Vol.XIV No.IX Pg.5
November 1977

The Value Of Hope

Robert F. Turner

The Scriptures have considerable to say on the subject of hope. And yet, I am convinced that many of us are not enjoying and appreciating our hope, as we should simply out of a failure to really understand what it is and how it affects us.

Hope is that which reaches off into the future and attaches itself on to that which we both desire and expect to receive. It is not necessarily affected by externalities, but is a mental persuasion which, even in the face of extreme persecution or intense pain, remains strong and active. As such, it becomes at once a strong and vital force in fighting such things as discouragements, failures of various sorts, frustrations, even death itself. Is it any wonder that the Hebrew writer calls it "the anchor for the soul"?

Hope is composed of two ingredients — desire and expectation. In the absence of either, there is no real hope. For instance, I may desire a thing which I cannot possibly expect to receive; such would not be hope. I may expect a thing which is not at all desirable; such, likewise, would not be hope. But when I greatly desire a thing and have a warm expectation of receiving that thing, that is hope. And what a blessing!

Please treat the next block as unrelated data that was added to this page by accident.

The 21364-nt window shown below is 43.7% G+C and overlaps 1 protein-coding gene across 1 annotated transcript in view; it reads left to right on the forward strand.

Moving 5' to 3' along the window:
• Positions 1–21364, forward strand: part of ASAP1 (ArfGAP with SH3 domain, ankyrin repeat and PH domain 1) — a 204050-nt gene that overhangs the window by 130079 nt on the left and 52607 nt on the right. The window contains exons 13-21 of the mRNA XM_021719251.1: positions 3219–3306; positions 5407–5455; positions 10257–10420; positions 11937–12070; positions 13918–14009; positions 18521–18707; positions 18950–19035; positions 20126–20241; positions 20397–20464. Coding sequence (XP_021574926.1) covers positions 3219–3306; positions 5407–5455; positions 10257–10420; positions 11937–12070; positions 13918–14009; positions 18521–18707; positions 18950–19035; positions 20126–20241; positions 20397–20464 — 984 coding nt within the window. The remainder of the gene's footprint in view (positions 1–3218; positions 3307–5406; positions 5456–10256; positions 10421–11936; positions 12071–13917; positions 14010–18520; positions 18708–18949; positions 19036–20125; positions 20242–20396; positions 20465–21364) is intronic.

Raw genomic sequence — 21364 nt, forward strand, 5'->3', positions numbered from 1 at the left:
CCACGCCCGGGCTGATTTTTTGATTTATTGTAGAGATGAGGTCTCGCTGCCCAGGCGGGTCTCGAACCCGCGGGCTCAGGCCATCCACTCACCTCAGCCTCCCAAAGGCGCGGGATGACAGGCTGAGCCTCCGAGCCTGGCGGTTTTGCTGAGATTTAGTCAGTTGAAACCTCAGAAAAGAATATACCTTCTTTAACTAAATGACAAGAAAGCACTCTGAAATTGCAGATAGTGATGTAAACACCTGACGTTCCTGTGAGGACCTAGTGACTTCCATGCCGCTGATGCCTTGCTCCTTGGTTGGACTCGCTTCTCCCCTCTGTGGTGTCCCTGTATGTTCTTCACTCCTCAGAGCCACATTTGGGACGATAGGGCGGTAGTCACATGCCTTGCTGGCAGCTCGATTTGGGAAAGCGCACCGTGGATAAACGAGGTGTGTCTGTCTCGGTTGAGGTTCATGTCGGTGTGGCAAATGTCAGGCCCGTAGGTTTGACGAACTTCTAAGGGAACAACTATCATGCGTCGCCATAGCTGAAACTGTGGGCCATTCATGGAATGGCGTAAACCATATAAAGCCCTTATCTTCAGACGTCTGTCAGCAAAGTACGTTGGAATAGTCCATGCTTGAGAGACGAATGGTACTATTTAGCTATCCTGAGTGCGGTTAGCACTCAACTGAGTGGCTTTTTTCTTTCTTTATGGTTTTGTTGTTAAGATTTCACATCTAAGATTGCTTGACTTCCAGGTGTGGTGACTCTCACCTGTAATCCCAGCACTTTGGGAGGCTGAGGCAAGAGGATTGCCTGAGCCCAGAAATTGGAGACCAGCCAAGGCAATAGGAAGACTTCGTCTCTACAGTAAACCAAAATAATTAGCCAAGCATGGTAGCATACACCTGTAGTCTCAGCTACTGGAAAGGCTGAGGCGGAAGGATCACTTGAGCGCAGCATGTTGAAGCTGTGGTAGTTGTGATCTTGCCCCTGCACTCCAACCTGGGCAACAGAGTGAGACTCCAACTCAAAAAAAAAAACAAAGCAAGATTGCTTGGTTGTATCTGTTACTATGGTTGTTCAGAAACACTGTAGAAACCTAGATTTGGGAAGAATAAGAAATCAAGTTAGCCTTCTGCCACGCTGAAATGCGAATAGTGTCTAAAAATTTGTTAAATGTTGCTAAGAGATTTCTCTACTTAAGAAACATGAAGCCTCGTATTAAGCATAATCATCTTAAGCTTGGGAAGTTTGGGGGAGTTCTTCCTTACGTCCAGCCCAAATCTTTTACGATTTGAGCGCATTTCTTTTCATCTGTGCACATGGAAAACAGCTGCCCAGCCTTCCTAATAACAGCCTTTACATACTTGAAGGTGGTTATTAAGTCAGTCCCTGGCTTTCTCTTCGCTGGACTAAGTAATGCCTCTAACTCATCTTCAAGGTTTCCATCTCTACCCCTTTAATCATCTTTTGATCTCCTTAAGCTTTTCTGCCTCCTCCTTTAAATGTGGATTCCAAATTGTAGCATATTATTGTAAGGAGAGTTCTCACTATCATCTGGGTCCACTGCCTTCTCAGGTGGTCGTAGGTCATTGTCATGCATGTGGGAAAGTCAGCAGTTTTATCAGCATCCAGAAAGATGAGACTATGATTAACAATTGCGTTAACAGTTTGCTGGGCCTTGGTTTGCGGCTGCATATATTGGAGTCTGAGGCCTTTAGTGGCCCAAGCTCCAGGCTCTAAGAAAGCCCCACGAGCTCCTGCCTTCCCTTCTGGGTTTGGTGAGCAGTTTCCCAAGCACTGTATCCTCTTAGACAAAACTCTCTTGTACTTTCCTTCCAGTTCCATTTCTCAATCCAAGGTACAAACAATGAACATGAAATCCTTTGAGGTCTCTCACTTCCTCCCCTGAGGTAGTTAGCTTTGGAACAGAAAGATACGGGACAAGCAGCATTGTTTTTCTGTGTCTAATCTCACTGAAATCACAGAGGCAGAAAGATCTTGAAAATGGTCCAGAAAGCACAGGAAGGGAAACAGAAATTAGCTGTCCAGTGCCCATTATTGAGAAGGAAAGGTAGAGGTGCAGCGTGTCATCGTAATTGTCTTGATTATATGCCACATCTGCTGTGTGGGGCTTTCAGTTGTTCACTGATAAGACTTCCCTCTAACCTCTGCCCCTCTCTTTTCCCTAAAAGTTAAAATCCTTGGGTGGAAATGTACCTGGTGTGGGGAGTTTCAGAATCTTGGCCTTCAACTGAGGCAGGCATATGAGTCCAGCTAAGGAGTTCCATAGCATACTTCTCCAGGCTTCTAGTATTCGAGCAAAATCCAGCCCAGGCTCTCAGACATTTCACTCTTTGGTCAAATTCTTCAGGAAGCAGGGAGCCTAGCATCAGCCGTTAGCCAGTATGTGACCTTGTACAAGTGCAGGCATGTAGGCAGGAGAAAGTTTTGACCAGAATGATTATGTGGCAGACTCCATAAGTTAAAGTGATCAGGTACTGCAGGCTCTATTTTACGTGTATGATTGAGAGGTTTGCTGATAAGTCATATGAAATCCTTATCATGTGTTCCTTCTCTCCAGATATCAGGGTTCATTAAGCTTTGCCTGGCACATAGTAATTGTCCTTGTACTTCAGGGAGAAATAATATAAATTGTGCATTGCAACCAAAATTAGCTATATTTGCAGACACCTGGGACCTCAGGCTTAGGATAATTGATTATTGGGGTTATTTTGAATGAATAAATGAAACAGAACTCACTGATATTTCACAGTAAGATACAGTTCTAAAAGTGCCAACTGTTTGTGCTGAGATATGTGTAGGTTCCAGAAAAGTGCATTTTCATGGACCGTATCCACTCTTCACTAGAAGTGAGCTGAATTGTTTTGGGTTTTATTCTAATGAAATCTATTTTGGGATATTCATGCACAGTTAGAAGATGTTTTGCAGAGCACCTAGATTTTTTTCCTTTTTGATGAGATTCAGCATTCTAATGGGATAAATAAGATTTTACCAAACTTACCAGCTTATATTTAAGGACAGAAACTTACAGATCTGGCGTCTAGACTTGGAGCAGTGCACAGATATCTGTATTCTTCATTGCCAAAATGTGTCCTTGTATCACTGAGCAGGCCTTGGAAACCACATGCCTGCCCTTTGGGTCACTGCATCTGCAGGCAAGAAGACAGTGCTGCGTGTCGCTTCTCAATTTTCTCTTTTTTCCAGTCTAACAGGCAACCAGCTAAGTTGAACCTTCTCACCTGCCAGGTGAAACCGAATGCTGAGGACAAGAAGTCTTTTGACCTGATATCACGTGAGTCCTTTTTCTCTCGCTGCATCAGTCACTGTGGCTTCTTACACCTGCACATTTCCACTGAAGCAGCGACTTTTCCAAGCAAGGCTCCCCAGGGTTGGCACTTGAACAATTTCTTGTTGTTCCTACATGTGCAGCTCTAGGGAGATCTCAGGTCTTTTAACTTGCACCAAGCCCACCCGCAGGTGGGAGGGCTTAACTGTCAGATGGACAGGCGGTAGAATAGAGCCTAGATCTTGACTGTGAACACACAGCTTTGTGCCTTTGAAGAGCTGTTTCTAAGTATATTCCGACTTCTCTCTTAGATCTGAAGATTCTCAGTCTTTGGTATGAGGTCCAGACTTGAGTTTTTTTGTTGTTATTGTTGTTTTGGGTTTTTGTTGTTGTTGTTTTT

It is hope which keeps us on the right course. Just as an electronic homing signal keeps the pilot of the aircraft on course, our hope keeps us following the proper heading. It is our hope which gives us the point of fixation needed to "keep our bark aright." Without it we would not have the goal we need to look to.

Hope lightens our load. It is our hope which makes us unaware of even the hardest burden. The presence of hope makes it possible for us to over come seemingly insuperable obstacles, It causes us to have a healthy disposition toward trials and hardships, too, giving us the fuel to overcome and the virtue to persevere. When a person can see the journey's end, the path toward it somehow seems far less severe. And even though the path may be strewn with obstacles of various sorts, hope makes it possible for us to see far less of them than we do the light at the end of the way.

And hope intensifies our desires, too. When we conclude that a thing is possible, we suddenly realize the strength to carry on so as to achieve the goal. In fact, our conviction becomes a far more workable tool once we have realized the possibility of success. Hope is like a "second wind" to an athlete who needs it to finish a long and difficult run. Is it any wonder that hope and faith are connected together (Cf. Heb. 11:1)?

Hope provides confidence. In 2 Pet. 1:4 Peter says, "Whereby are given to us exceeding great and precious promises, that by these ye might become partakers of the divine nature..." Notice that it is the promises which provide us with the confidence we need. What a balm for the weary!

And hope is our connection to heaven. Without it we would not be able to visualize the joy that awaits the faithful. 'Truly, "hope springs eternal"!

--Dee Bowman